Argentina’s total tax revenues surprised on the downside, increasing by 36.7% y/y to 34.6 billion Argentine pesos (ARS) in August (consensus, ARS37 billion; RGE, ARS35.4 billion), easing from 40.6% y/y 3MMA. Government income benefited from strong, although decelerating, income (29% y/y), VAT (37% y/y) and social security contributions (26% y/y). Meanwhile, trade taxes buoyed at 69% y/y, as exports and import taxes increased strongly by 68% y/y and 74.5% y/y, respectively. Adjusted for official inflation, tax revenues increased by 23% y/y versus 27% y/y 3MMA; however, after adjusting for unofficial inflation of around 25% y/y, tax collection increased only around 11% y/y.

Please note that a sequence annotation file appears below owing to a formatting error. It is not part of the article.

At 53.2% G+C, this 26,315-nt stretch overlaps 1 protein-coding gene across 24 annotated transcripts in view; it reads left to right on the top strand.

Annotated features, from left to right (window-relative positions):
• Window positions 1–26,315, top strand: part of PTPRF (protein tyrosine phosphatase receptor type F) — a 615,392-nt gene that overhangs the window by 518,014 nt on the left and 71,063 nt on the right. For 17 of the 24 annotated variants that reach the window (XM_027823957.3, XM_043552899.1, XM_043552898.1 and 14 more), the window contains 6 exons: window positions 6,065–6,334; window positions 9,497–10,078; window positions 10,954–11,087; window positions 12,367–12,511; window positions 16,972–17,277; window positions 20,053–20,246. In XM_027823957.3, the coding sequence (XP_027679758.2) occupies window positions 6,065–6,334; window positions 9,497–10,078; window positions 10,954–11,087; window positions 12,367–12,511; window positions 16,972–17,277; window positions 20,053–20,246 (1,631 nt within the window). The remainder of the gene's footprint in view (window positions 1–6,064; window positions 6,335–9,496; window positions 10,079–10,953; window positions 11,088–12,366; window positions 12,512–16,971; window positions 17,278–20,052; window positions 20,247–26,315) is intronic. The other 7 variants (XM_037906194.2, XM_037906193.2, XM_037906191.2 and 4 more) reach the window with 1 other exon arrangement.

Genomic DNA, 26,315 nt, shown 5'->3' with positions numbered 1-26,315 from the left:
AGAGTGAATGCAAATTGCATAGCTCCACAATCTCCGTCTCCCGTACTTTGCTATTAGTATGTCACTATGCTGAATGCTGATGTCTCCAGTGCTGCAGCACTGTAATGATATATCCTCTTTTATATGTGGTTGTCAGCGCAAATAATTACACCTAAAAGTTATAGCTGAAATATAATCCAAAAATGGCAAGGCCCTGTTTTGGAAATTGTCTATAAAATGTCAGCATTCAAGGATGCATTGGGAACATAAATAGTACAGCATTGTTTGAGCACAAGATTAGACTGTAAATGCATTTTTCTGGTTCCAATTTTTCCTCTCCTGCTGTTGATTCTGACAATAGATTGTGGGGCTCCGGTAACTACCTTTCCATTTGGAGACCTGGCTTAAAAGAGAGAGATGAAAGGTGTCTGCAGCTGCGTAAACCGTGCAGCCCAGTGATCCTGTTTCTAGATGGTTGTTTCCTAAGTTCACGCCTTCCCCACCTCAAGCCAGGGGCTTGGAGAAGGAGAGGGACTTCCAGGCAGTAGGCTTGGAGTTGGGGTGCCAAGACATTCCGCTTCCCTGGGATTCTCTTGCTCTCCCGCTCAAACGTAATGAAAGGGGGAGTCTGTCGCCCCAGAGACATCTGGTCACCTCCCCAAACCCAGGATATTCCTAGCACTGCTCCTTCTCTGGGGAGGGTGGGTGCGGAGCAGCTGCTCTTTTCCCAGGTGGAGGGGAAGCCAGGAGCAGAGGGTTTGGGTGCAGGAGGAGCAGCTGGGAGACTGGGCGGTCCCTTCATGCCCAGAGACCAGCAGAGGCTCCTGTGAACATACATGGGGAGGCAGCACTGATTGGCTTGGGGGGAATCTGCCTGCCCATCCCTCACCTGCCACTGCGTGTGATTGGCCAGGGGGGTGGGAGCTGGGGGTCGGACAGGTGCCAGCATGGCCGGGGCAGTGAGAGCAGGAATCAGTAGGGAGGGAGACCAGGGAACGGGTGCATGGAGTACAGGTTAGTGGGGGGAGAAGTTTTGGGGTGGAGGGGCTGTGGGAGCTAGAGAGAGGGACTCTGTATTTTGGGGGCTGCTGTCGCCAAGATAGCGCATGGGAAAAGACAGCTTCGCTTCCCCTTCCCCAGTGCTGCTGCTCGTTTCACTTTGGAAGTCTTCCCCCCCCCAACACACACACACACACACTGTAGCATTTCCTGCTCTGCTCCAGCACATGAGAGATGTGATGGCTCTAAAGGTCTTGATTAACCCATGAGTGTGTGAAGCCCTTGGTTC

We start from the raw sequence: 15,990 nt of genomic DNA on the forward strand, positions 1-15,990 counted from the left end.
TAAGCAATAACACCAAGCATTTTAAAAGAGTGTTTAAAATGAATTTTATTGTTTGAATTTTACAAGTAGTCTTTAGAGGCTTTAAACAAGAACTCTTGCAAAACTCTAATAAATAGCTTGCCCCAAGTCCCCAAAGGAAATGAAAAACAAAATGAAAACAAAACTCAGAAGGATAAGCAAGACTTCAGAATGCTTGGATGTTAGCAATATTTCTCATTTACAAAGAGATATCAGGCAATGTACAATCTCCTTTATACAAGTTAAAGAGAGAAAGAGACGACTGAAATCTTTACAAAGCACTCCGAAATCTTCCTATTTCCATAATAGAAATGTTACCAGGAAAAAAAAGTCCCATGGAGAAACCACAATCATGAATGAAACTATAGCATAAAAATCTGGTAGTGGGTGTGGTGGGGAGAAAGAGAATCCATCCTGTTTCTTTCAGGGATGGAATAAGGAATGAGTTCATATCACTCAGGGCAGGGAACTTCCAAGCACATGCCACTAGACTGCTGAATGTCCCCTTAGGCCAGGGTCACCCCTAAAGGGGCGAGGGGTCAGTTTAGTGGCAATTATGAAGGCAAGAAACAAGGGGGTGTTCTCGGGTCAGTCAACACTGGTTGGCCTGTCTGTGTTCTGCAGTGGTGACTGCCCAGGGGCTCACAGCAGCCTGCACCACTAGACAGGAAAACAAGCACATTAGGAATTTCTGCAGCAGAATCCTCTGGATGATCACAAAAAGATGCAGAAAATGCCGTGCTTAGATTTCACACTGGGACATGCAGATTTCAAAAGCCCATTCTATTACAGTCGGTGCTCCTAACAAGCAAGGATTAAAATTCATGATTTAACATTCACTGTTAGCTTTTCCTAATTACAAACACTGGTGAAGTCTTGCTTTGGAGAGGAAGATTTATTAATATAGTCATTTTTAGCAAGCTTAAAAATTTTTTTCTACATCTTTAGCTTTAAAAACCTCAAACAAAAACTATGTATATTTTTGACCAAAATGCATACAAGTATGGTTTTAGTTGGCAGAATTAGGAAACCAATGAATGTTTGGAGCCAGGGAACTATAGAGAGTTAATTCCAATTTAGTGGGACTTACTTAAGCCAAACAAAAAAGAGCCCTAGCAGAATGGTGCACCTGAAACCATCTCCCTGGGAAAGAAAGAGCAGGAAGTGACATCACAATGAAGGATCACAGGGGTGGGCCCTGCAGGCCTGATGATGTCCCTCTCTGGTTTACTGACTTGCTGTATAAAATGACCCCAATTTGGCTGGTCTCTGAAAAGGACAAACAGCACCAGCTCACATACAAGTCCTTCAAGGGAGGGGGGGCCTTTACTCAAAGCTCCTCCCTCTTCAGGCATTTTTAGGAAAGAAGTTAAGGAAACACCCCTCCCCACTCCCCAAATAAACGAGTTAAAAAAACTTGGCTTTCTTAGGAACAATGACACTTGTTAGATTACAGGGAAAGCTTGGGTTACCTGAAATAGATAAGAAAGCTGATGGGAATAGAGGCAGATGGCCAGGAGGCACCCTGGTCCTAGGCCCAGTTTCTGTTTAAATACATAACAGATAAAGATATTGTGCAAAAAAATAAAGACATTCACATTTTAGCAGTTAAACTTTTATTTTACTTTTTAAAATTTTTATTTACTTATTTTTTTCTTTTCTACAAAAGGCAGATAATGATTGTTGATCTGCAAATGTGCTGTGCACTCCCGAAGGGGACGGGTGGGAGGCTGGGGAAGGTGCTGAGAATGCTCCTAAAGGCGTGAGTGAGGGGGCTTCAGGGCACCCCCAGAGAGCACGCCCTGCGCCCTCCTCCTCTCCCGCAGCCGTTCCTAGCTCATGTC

The economic recovery, elevated inflation and strong international trade continued to support government’s coffers. However, fiscal spending also remained buoyant, growing 32% on average up to July 2010 (26.7% YTD in 2009), limiting the positive effect on the fiscal stance. With the government focused on the October 2011 presidential election, there is no reason to think this trend will reverse.
Editor’s Note: This post is excerpted from a much longer analysis available exclusively to RGE Clients, LatAm Focus: Brazil Ends Tightening; Mexico’s Inflation Improves
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